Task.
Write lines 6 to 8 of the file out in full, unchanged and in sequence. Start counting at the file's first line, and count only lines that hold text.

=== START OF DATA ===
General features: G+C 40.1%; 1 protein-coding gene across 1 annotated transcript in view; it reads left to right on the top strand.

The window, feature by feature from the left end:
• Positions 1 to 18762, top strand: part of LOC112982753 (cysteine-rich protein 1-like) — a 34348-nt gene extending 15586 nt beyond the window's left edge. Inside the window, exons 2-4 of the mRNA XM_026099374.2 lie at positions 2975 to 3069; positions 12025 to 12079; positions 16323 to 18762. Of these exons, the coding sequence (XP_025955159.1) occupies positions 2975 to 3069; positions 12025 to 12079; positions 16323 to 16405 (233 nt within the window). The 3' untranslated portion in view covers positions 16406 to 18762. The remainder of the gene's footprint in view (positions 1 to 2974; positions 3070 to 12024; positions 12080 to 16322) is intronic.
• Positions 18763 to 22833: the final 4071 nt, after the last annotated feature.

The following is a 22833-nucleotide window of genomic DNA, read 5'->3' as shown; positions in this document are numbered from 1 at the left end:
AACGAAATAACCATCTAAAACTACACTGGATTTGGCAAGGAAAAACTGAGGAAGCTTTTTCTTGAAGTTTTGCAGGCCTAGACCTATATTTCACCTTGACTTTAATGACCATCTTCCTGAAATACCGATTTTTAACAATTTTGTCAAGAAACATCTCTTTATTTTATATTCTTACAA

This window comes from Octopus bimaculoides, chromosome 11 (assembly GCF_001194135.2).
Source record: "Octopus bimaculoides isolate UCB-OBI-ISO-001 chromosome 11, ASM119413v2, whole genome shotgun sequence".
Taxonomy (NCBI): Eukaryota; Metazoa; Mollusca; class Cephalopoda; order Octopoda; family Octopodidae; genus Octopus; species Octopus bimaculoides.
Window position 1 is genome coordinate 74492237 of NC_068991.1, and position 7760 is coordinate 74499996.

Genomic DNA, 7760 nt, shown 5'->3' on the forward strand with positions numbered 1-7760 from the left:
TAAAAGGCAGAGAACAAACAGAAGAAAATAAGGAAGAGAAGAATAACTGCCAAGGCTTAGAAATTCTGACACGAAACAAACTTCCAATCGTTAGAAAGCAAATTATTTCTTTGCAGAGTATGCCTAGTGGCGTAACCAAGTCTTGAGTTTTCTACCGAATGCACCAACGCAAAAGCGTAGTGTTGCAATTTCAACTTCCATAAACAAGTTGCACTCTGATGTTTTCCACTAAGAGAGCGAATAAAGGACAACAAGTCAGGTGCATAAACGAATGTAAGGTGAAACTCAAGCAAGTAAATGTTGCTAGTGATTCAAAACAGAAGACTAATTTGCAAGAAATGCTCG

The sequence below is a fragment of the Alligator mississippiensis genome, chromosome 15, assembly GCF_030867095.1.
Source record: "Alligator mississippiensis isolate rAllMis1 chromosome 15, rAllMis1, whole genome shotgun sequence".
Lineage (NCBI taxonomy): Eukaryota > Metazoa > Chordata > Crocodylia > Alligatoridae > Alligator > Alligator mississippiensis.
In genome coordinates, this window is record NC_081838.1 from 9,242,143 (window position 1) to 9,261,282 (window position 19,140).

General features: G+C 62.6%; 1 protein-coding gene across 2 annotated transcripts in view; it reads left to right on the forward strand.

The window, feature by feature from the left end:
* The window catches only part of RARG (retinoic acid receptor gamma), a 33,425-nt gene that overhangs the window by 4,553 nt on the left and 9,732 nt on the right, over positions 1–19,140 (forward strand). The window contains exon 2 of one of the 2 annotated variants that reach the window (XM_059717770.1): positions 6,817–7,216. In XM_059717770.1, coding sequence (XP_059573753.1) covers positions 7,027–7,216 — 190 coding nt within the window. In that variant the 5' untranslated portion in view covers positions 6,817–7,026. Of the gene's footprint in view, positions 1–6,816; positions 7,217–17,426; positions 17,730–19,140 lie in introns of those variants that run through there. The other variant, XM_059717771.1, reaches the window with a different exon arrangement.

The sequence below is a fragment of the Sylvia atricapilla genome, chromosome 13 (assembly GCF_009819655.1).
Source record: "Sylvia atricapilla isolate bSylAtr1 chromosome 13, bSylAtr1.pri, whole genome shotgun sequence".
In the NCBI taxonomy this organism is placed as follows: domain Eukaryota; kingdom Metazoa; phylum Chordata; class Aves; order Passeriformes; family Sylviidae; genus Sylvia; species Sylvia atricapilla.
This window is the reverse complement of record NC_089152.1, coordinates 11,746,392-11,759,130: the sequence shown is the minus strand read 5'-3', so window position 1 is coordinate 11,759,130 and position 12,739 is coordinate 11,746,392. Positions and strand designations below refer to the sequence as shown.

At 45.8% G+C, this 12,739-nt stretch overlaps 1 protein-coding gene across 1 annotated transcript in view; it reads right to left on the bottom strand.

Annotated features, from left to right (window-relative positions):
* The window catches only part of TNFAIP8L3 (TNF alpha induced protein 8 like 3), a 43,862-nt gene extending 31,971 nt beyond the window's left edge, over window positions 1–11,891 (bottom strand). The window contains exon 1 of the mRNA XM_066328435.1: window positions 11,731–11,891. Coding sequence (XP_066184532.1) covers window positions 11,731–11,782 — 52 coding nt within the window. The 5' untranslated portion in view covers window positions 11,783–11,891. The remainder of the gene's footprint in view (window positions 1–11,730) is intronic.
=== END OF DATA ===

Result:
AACGAAATAACCATCTAAAACTACACTGGATTTGGCAAGGAAAAACTGAGGAAGCTTTTTCTTGAAGTTTTGCAGGCCTAGACCTATATTTCACCTTGACTTTAATGACCATCTTCCTGAAATACCGATTTTTAACAATTTTGTCAAGAAACATCTCTTTATTTTATATTCTTACAA

This window comes from Octopus bimaculoides, chromosome 11 (assembly GCF_001194135.2).
Source record: "Octopus bimaculoides isolate UCB-OBI-ISO-001 chromosome 11, ASM119413v2, whole genome shotgun sequence".